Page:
Yorkshire Ripper Peter Sutcliffe has been moved out of Broadmoor psychiatric hospital and back into jail, according to reports.
Sutcliffe, 70, has spent 32 years inside the high-security institution in Berkshire after murdering 13 women and attempting to kill seven more between 1976 and 1981.
The police investigation into his attacks came to Sunderland when John Humble sent detectives tapes claiming to be the murderer between 1978 and 1979.
The Wearside Jack case led to Humble being jailed for eight years in 2006 for perverting the course of justice after he was traced though DNA on the envelopes.
Plans for the transfer of Sutcliffe his transfer emerged earlier in August and The Sun reported that he had been moved on Wednesday.
It has been reported he is now in HMP Frankland, on the outskirts of Durham.
Sutcliffe, who has been in Broadmoor since 1984 after he was diagnosed with paranoid schizophrenia following his life sentence in 1981, will continue to have his mental health assessed in prison and could be returned to a psychiatric hospital if there is a change in his condition.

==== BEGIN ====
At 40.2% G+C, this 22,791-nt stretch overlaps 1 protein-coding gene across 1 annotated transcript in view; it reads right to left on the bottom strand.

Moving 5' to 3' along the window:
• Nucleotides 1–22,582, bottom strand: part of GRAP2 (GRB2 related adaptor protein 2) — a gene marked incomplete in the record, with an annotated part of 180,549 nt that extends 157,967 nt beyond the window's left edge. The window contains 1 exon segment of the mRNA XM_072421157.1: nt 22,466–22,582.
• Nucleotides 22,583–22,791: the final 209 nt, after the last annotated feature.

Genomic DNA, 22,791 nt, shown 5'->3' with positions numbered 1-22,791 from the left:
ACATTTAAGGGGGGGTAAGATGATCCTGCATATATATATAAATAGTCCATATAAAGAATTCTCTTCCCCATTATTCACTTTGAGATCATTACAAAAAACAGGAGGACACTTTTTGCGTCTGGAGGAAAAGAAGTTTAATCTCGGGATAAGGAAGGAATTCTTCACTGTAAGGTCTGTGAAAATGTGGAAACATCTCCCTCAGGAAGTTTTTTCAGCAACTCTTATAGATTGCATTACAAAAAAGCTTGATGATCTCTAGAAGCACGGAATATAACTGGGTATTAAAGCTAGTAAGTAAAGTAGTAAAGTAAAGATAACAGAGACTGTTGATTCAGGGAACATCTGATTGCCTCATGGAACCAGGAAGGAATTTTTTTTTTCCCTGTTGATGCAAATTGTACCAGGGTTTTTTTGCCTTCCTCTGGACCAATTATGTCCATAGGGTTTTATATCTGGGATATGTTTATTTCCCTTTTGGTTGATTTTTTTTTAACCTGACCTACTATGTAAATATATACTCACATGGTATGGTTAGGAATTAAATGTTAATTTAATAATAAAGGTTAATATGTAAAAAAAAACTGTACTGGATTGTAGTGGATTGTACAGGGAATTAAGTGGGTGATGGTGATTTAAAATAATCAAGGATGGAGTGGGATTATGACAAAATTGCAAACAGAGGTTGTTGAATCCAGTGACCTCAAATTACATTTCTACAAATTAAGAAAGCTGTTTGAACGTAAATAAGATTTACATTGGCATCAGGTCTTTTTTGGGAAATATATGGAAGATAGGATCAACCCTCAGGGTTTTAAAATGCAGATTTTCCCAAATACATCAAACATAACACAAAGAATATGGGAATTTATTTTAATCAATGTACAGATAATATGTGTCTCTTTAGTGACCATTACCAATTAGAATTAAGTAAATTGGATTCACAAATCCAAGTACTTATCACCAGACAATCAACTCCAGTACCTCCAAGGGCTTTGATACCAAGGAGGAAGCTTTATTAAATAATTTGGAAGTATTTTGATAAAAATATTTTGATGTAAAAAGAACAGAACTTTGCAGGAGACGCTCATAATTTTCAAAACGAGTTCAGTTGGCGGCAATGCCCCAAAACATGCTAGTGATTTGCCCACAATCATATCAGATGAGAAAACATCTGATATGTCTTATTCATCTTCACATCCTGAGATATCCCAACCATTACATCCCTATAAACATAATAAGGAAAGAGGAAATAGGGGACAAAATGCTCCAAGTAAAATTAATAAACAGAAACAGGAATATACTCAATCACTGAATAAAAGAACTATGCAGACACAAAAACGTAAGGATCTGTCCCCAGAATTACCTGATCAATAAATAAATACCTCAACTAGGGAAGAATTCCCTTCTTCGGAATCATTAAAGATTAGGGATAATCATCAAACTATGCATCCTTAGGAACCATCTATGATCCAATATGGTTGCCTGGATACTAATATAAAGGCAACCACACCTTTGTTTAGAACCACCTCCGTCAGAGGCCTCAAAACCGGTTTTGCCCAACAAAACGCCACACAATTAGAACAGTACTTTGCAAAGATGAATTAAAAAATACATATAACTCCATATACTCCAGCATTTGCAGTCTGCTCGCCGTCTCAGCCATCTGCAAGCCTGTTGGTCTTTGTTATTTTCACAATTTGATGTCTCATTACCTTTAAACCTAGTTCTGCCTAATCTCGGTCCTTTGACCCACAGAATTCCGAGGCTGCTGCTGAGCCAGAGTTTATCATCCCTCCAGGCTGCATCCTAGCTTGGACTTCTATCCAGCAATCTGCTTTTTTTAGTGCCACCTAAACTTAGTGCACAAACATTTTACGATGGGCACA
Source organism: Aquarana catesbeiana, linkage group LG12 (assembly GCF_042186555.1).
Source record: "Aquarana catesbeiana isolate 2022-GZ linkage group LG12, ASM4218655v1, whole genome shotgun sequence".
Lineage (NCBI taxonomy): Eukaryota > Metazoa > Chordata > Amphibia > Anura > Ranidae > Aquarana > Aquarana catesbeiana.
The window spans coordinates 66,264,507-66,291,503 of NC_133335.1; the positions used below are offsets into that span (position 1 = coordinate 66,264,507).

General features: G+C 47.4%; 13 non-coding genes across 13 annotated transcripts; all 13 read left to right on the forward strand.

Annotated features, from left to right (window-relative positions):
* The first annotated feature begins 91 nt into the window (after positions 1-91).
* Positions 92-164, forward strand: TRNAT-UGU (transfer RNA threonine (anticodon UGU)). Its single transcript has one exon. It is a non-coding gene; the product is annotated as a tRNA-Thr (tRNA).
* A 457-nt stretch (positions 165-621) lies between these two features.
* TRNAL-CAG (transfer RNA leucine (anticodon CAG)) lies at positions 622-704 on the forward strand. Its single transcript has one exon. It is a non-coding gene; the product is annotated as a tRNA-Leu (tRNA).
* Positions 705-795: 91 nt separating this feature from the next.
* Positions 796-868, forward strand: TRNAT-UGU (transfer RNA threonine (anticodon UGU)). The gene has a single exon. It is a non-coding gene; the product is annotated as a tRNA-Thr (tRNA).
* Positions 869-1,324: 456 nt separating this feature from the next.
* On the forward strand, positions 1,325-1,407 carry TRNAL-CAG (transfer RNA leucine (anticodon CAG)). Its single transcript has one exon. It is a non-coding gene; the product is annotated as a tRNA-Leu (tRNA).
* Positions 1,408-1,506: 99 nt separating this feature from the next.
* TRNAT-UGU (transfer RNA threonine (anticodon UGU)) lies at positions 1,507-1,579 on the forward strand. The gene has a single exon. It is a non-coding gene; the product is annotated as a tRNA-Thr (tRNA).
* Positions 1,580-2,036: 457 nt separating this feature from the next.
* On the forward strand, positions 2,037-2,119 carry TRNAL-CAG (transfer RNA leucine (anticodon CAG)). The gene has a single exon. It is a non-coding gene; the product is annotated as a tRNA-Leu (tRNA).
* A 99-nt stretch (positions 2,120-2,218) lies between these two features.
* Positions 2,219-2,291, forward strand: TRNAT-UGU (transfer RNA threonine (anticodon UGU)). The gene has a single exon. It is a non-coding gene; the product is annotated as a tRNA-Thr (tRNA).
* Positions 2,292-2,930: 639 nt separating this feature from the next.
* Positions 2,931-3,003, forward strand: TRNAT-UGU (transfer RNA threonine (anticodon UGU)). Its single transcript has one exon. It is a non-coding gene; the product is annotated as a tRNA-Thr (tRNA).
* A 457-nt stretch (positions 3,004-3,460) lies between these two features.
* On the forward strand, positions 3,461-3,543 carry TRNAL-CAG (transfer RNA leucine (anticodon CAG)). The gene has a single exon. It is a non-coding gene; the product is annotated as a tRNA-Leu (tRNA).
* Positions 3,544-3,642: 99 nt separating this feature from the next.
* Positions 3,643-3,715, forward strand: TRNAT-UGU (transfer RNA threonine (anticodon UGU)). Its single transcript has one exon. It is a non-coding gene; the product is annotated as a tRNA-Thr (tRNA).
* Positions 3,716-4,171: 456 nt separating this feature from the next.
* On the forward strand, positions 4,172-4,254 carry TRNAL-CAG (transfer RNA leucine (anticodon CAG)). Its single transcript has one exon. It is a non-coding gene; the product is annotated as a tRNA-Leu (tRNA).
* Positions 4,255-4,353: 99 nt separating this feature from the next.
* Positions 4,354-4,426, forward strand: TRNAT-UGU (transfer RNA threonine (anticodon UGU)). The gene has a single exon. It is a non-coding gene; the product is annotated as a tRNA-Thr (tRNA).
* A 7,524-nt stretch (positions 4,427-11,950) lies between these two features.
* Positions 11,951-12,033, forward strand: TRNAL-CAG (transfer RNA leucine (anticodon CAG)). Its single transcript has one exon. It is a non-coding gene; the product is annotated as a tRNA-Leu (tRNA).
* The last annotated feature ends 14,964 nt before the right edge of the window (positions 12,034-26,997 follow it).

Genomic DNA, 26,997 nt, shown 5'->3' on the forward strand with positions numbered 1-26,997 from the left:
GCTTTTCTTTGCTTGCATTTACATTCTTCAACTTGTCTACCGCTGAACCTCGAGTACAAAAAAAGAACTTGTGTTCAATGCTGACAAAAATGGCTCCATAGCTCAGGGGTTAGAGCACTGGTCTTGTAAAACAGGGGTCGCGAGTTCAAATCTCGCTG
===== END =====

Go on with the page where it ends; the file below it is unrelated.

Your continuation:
It has been estimated that the move will save the taxpayer hundreds of thousands of pounds.
Dr Ruth Tully, a consultant forensic psychologist at the University of Nottingham, said cost would not have been a factor in the ruling that the serial killer is sane enough to be transferred but that the cost difference was considerable.
Figures show that it costs around £325,000 per year to keep a patient in Broadmoor, compared with around £45,000 per year in a category A prison.
Sutcliffe, a former lorry driver from Bradford, now calls himself Peter Coonan. Most of his victims were prostitutes who were mutilated and beaten to death.
He was given 20 life terms for the murders and was caught when police found him with a prostitute in his car.
They became suspicious and found he had a fake licence plate and weapons including a screwdriver and hammer in the boot.
Before he was moved to Broadmoor, the killer spent three years at Parkhurst prison on the Isle of Wight.
A Prison Service spokeswoman said: "We do not comment on individuals."